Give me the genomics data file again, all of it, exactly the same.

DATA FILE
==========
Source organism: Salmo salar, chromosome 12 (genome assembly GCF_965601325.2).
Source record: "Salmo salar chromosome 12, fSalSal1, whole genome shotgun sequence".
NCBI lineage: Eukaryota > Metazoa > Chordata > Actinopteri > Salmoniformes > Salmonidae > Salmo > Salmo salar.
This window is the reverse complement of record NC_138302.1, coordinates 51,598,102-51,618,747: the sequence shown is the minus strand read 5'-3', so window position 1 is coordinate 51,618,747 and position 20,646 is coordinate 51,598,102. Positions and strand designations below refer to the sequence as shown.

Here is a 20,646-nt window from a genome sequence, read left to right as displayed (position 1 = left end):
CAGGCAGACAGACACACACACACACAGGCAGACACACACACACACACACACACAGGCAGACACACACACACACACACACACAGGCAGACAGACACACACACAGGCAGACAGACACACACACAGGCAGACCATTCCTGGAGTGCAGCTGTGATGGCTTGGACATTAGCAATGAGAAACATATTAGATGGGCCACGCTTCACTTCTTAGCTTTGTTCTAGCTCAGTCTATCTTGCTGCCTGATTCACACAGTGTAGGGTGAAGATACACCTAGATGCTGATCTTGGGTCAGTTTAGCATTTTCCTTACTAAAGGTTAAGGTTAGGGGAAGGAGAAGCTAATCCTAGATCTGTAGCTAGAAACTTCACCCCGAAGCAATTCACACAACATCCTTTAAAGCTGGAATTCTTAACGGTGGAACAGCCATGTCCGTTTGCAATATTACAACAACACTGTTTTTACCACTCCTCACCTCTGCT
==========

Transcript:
Source organism: Salmo salar, chromosome 12 (genome assembly GCF_965601325.2).
Source record: "Salmo salar chromosome 12, fSalSal1, whole genome shotgun sequence".
NCBI lineage: Eukaryota > Metazoa > Chordata > Actinopteri > Salmoniformes > Salmonidae > Salmo > Salmo salar.
This window is the reverse complement of record NC_138302.1, coordinates 51,598,102-51,618,747: the sequence shown is the minus strand read 5'-3', so window position 1 is coordinate 51,618,747 and position 20,646 is coordinate 51,598,102. Positions and strand designations below refer to the sequence as shown.

Here is a 20,646-nt window from a genome sequence, read left to right as displayed (position 1 = left end):
CAGGCAGACAGACACACACACACACAGGCAGACACACACACACACACACACACAGGCAGACACACACACACACACACACACAGGCAGACAGACACACACACAGGCAGACAGACACACACACAGGCAGACCATTCCTGGAGTGCAGCTGTGATGGCTTGGACATTAGCAATGAGAAACATATTAGATGGGCCACGCTTCACTTCTTAGCTTTGTTCTAGCTCAGTCTATCTTGCTGCCTGATTCACACAGTGTAGGGTGAAGATACACCTAGATGCTGATCTTGGGTCAGTTTAGCATTTTCCTTACTAAAGGTTAAGGTTAGGGGAAGGAGAAGCTAATCCTAGATCTGTAGCTAGAAACTTCACCCCGAAGCAATTCACACAACATCCTTTAAAGCTGGAATTCTTAACGGTGGAACAGCCATGTCCGTTTGCAATATTACAACAACACTGTTTTTACCACTCCTCACCTCTGCT